Home>Articles>San Francisco Puts Forward New ‘Congestion Pricing’ Plan For Parts of the City

Proposed San Francisco Congestion Pricing Areas (Photo: SFCTA.org)

San Francisco Puts Forward New ‘Congestion Pricing’ Plan For Parts of the City

If approved by Supervisors, plan could be implemented in city within three to five years

By Evan Symon, July 27, 2021 11:18 am

On Monday, the San Francisco County Transportation Authority (SFCTA) released its latest plan to reduce traffic congestion in the city by charging a per-vehicle congestion fee.

San Francisco Skyline (Photo: Evan Symon for California Globe)

According to the most recent proposal by the Authority’s Downtown Congestion Pricing Study team, the standard price to enter the pricing zones would be $6.50. However, this price would be highly variable, with a sliding payment scale for those who fall in between: commuters making $100,000 or more a year paying the full price, those making under $46,000 a year not paying at all. Other discounts to possibly reduce the cost even more might also be added, such as for disabled drivers, drivers who already paid bridge tolls entering the city, and residents who happen to reside in the pricing zones.

Two pricing zones are currently being looked at. One zone would cover the downtown area, branching out to include famed areas such as the Financial District, Chinatown, and the Tenderloin. The other larger zone would include an area to the north, rounding up areas such as North Beach, Russian Hill, and Fisherman’s Wharf, as well as another area to the south.

Charges to enter these areas would only apply on peak weekday times, with the fee to be implemented for vehicles entering between 6:00 a.m. and 9 a.m., and then between 3:30 p.m. and 6:30 p.m. More routine services such ride-share vehicles would be added to the fare, but taxis would be exempt. Delivery vans and other similar services were not mentioned, putting into question whether fees would be carried over to the customer in delivery scenarios.

“Since you are charging a fee it disincentives people to drive into an area at a certain time,” said SFCTA Communication Director Eric Young in a statement. “[Taxis] are going in the zone so often that their activity is contributing disproportionately to congestion downtown.”

San Francisco has been looking into a traffic congestion charge for nearly two decades due to high amounts of gridlock in these areas. Current iterations of the plan by the SFCTA borrow heavily from existing congestion charge programs in cities such as London, as well as the one to be implemented in New York City in 2023. The current effort has been lauded not only for being projected to reduce traffic gridlock in the main areas of the city, but would also help reduce traffic pollution and reduce pedestrian fatalities.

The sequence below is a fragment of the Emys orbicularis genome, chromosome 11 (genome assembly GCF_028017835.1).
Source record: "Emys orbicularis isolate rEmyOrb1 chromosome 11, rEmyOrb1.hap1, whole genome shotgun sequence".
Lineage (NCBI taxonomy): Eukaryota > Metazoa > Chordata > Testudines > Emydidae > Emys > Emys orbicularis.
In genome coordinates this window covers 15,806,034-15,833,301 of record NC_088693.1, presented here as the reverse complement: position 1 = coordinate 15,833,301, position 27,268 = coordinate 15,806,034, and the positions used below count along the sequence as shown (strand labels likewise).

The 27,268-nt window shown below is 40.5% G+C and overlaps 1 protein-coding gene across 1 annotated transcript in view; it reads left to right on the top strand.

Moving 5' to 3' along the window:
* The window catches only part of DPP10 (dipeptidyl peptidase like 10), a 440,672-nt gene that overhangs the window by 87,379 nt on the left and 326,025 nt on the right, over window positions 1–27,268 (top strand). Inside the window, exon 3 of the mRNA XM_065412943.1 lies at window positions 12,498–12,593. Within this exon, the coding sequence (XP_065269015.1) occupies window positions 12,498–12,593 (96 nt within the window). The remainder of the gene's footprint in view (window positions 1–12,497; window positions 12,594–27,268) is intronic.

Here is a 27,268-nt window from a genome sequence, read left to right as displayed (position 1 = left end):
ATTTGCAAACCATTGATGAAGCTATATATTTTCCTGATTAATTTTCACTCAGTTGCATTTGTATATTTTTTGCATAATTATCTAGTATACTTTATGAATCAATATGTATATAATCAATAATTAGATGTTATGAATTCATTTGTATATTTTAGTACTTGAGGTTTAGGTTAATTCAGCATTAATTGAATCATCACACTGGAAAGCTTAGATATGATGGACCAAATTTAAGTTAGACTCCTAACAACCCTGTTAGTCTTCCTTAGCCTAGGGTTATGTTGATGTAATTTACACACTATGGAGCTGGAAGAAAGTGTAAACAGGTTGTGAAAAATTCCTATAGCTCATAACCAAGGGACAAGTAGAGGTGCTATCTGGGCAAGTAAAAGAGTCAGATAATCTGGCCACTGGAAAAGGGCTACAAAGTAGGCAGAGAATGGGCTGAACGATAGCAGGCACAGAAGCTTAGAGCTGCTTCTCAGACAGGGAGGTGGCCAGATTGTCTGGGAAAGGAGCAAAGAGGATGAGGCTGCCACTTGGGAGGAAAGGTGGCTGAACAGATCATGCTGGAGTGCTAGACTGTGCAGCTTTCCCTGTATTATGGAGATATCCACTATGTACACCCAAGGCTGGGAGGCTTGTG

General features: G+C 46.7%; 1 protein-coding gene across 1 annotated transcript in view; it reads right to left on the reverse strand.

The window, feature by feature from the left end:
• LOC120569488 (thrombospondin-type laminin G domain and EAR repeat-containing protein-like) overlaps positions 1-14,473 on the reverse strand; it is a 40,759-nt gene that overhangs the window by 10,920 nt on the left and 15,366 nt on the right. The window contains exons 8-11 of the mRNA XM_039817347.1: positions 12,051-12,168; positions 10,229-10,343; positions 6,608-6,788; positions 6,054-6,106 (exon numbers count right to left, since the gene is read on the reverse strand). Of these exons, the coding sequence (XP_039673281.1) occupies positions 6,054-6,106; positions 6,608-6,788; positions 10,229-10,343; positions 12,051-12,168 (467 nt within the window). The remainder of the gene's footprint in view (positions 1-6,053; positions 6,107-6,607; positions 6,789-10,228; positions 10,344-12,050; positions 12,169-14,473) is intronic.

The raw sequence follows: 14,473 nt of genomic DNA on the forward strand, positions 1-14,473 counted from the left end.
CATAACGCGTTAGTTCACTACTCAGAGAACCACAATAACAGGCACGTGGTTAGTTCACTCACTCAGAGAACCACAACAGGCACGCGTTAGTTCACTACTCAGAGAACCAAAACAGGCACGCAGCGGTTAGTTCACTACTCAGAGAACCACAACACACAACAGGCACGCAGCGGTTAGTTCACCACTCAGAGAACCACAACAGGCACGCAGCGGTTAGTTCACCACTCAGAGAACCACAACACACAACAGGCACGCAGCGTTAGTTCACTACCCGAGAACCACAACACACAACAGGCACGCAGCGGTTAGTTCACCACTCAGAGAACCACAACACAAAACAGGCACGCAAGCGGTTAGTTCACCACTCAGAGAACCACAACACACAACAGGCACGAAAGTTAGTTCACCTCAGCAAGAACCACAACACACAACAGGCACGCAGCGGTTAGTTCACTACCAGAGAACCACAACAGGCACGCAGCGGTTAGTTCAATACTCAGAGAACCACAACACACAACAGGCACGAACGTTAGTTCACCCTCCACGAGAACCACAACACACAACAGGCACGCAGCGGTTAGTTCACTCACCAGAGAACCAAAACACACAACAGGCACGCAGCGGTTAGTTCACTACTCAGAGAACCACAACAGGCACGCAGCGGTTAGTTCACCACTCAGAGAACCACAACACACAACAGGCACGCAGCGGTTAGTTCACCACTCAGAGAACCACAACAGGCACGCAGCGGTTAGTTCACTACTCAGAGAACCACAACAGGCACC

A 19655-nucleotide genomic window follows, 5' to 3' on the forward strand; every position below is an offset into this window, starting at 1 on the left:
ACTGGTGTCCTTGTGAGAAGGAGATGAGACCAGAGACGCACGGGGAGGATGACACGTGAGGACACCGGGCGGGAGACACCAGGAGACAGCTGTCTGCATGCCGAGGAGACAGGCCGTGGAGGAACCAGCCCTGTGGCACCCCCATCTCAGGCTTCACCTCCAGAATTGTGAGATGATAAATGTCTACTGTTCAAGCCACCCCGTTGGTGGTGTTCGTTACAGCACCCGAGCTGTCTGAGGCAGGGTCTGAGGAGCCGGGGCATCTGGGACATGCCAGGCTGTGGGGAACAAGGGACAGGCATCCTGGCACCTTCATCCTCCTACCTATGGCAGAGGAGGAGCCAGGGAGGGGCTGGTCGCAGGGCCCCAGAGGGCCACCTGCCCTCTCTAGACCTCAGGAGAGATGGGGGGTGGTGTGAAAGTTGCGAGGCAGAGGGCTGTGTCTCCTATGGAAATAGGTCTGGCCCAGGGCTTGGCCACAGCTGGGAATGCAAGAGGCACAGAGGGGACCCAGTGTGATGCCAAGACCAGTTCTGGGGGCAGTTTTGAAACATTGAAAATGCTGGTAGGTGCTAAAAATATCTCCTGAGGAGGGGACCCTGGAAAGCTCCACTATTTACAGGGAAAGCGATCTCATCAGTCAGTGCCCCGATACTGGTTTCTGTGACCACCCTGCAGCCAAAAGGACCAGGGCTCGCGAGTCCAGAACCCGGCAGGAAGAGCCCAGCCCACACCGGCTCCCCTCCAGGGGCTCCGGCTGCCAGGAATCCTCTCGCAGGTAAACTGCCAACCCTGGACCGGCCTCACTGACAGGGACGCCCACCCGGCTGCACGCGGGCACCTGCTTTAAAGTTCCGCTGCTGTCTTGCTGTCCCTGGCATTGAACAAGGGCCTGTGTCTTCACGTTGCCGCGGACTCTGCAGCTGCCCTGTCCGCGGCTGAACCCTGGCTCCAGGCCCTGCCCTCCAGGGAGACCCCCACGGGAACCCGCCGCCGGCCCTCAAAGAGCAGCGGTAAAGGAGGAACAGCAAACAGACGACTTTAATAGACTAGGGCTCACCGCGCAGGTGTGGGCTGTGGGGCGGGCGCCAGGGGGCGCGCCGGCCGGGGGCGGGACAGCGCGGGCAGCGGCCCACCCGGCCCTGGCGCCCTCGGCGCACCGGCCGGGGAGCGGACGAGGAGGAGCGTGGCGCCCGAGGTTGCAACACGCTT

“We know these fees can financially harm some people,” German traffic advisor Peter Becker, who has helped over see some traffic congestion fee programs in cities in Germany and the Netherlands, told the Globe on Tuesday. “But people quickly get used to it, budget for it, and in the long-term, have saved them money and time by making more free parking available and other benefits.”

Many also pointed out the benefits that the fees would fund such as improved roads and better transit options.

“The money that could be raised from congestion pricing would go to making other forms of transit better like muni service,” added Young.

Plusses, minuses to San Francisco congestion charge plan

However, many are concerned with the lost of commerce, especially in the wake of the pandemic, as well as the impact to lower-income residents despite receiving reduced or waived congestion fees.

“The city has been pricing out people for years,” noted city activist and community organizer Juan Paul Salazar to the Globe on Tuesday. “The Mission District has become less Latino, Chinatown has become less Chinese. A lot of neighborhoods are already gone, like several African-American and Filipino areas. Even though they’re saying we won’t be affected, we will be. We always are.”

“More cars won’t be allowed in, so that means fewer people passing by us. That means less business. Foot traffic and mass transit traffic works, but not everywhere. So if this goes into place, it’s just going to continue San Francisco’s march into being for wealthier and wealthier people. Remember, this is a city where if a household is making over $100,000 a year they can still qualify for housing assistance.”

Other experts countered that the removal of highway projects in the 1990’s such as the Embarcadero Freeway removed pieces of infrastructure that carried large numbers of vehicles and replaced it with streets designed to carry far fewer vehicles.